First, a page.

The placement of this 2 mm needle-port was mandatory to insufflate CO2 and to monitor the pneumoperitoneum and it turned out helpful for further retraction of the gallbladder. Complete identification of the structures of Calot’s triangle was achieved. The dissection began in close proximity of the gallbladder at the junction between the infundibulum and the cystic duct. The peritoneum covering the cystic duct was incised anteriorly and posteriorly and gently brushed away with blunt dissection. Once sufficiently skeletonized, the cystic duct and artery were clipped twice on patient side and once on gallbladder side and divided with endoscopic scissors. Using an endoscopic grasper and a Storz unipolar round-tip electrode, the gallbladder was dissected away from the intrahepatic fossa and placed in a specimen retrieval bag prior to removal through the vagina. The operative site was checked to ensure hemostasis and rule out any inadvertent injury to the adjacent organs. The colpotomy was closed with interrupted 2/0 Vicryl stitches.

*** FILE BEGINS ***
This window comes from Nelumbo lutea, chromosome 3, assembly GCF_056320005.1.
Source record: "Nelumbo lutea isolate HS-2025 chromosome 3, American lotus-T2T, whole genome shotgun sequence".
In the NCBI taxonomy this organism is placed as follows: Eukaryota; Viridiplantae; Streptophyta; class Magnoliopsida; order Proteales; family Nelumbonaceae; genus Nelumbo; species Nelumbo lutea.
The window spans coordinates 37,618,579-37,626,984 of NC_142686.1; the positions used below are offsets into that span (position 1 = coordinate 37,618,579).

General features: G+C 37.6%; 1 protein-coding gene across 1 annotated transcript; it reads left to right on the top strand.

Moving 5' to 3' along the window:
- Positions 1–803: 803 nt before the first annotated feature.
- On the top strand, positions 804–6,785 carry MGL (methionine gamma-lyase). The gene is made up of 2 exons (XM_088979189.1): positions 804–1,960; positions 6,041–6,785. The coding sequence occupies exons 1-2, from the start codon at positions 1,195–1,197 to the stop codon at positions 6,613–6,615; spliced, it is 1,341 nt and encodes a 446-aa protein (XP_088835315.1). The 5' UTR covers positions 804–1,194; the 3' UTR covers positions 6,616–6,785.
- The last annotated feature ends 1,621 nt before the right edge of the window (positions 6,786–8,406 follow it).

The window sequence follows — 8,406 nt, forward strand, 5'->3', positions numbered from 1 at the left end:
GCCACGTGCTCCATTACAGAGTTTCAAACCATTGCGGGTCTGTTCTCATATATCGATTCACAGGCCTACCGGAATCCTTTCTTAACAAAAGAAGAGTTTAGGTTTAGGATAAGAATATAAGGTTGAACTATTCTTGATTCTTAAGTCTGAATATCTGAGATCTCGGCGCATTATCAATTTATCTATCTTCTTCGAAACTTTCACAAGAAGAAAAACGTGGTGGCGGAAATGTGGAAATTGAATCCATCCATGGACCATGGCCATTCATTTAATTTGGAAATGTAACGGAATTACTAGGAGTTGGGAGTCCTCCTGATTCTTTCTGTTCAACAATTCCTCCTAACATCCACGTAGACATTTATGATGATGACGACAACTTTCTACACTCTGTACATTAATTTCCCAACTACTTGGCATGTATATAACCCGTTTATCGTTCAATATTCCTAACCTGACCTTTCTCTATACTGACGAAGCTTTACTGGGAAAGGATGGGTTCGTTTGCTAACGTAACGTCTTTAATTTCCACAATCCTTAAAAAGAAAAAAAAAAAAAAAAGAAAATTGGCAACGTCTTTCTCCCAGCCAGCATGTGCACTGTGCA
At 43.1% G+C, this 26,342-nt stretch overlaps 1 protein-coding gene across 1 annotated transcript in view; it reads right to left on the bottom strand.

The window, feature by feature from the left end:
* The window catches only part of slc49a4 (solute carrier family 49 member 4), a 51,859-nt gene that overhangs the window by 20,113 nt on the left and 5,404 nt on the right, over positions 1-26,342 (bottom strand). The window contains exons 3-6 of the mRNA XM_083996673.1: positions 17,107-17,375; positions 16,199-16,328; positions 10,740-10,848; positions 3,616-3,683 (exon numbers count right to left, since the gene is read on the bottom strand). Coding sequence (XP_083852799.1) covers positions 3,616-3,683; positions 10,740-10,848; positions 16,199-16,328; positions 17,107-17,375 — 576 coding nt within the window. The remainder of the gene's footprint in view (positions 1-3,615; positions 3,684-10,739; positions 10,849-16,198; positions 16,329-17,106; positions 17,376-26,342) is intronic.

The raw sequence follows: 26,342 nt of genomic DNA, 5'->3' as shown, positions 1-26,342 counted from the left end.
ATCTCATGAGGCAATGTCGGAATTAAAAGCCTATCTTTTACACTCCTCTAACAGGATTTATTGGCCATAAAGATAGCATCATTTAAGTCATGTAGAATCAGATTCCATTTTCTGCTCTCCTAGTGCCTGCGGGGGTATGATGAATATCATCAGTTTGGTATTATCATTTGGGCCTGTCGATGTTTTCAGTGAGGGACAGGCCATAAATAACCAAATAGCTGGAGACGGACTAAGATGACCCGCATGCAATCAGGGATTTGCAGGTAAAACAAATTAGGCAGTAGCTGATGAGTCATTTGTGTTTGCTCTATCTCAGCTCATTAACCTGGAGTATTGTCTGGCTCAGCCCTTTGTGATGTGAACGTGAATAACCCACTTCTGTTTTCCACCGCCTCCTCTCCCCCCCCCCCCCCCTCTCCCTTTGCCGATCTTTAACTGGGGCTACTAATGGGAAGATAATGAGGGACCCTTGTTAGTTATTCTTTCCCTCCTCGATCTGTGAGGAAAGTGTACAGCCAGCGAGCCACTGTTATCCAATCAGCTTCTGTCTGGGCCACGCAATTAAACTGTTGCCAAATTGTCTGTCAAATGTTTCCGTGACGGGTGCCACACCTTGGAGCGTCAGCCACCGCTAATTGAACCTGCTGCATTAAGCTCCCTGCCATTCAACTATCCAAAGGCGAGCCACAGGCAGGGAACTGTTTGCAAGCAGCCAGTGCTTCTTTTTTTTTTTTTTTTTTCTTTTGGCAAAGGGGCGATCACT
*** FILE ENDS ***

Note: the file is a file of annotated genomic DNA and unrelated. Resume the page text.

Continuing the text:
All the procedure was carried out using a standard double channel video flexible gastroscope and standard endoscopic instruments. All the principles of laparoscopic cholecystectomy were strictly respected. At no stage of the procedure there was a need of laparoscopic assistance. No complications occurred during the procedure. The advantages of laparoscopy, namely minimal postoperative pain and abdominal scarring appeared to be enhanced by this approach. The patient had no postoperative pain, “no scars” and was discharged on the second postoperative day.